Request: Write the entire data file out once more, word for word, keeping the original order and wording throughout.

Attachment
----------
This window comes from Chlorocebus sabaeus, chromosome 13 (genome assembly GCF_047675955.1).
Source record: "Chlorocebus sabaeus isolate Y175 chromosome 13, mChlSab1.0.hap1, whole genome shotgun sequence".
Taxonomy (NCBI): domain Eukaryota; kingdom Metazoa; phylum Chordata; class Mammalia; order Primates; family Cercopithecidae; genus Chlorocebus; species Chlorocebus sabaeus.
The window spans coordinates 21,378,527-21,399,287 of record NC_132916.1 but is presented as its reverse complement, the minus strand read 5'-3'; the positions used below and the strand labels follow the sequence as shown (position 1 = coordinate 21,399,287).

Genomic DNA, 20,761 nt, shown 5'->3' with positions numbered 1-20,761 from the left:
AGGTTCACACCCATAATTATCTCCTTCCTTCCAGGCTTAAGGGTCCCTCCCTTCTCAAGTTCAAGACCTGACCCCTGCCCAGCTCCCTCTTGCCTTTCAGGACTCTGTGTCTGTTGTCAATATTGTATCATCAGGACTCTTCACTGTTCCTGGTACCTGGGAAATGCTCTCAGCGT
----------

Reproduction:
This window comes from Chlorocebus sabaeus, chromosome 13 (genome assembly GCF_047675955.1).
Source record: "Chlorocebus sabaeus isolate Y175 chromosome 13, mChlSab1.0.hap1, whole genome shotgun sequence".
Taxonomy (NCBI): domain Eukaryota; kingdom Metazoa; phylum Chordata; class Mammalia; order Primates; family Cercopithecidae; genus Chlorocebus; species Chlorocebus sabaeus.
The window spans coordinates 21,378,527-21,399,287 of record NC_132916.1 but is presented as its reverse complement, the minus strand read 5'-3'; the positions used below and the strand labels follow the sequence as shown (position 1 = coordinate 21,399,287).

Genomic DNA, 20,761 nt, shown 5'->3' with positions numbered 1-20,761 from the left:
AGGTTCACACCCATAATTATCTCCTTCCTTCCAGGCTTAAGGGTCCCTCCCTTCTCAAGTTCAAGACCTGACCCCTGCCCAGCTCCCTCTTGCCTTTCAGGACTCTGTGTCTGTTGTCAATATTGTATCATCAGGACTCTTCACTGTTCCTGGTACCTGGGAAATGCTCTCAGCGT